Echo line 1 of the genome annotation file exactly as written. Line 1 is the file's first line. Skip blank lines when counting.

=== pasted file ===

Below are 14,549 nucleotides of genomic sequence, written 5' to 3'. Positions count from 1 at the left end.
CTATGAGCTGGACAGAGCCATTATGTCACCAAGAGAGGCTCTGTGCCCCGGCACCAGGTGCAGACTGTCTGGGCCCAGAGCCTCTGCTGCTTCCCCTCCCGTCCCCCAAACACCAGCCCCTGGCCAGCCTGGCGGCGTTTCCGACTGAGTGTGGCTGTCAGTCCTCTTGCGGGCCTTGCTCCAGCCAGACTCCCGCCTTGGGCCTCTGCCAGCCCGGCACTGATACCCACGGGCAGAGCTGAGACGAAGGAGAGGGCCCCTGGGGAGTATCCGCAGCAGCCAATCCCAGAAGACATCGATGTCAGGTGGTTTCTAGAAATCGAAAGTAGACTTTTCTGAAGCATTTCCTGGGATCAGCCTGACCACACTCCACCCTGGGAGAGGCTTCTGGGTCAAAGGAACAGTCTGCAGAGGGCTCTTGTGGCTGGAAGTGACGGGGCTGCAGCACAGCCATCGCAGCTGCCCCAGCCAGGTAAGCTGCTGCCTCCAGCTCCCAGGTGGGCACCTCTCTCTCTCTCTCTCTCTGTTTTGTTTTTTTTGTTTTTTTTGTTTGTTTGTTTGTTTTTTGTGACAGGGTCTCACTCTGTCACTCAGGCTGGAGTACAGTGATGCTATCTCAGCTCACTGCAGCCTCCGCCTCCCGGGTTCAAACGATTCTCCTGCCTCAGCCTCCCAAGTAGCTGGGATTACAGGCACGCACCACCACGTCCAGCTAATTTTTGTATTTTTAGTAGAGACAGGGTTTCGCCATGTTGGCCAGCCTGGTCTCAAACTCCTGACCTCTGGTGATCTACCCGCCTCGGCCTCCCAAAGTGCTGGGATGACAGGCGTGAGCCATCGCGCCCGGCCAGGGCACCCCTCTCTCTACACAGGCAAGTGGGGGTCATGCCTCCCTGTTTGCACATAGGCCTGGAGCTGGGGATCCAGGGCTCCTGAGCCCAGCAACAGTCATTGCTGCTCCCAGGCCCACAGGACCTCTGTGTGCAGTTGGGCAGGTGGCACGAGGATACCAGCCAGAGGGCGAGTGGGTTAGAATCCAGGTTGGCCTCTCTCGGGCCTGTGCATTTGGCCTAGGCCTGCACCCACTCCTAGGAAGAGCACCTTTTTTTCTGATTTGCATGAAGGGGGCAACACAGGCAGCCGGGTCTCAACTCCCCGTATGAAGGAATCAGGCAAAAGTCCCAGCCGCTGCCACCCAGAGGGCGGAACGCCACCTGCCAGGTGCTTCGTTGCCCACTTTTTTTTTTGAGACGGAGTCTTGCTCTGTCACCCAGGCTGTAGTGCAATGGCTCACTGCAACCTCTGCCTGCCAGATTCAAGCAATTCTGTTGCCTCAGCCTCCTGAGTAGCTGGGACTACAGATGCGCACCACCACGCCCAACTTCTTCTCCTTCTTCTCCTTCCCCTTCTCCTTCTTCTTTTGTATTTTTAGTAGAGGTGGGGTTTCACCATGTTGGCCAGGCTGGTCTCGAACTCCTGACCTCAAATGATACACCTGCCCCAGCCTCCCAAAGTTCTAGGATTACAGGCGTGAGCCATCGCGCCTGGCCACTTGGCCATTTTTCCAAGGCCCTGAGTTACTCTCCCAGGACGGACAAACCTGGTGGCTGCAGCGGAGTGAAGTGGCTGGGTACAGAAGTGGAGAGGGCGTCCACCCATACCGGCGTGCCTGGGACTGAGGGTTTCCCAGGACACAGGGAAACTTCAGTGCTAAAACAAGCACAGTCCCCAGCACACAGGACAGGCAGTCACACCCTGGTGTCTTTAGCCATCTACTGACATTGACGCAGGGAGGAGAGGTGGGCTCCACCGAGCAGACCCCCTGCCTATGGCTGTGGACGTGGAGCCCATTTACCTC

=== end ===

Below are 14,549 nucleotides of genomic sequence, written 5' to 3'. Positions count from 1 at the left end.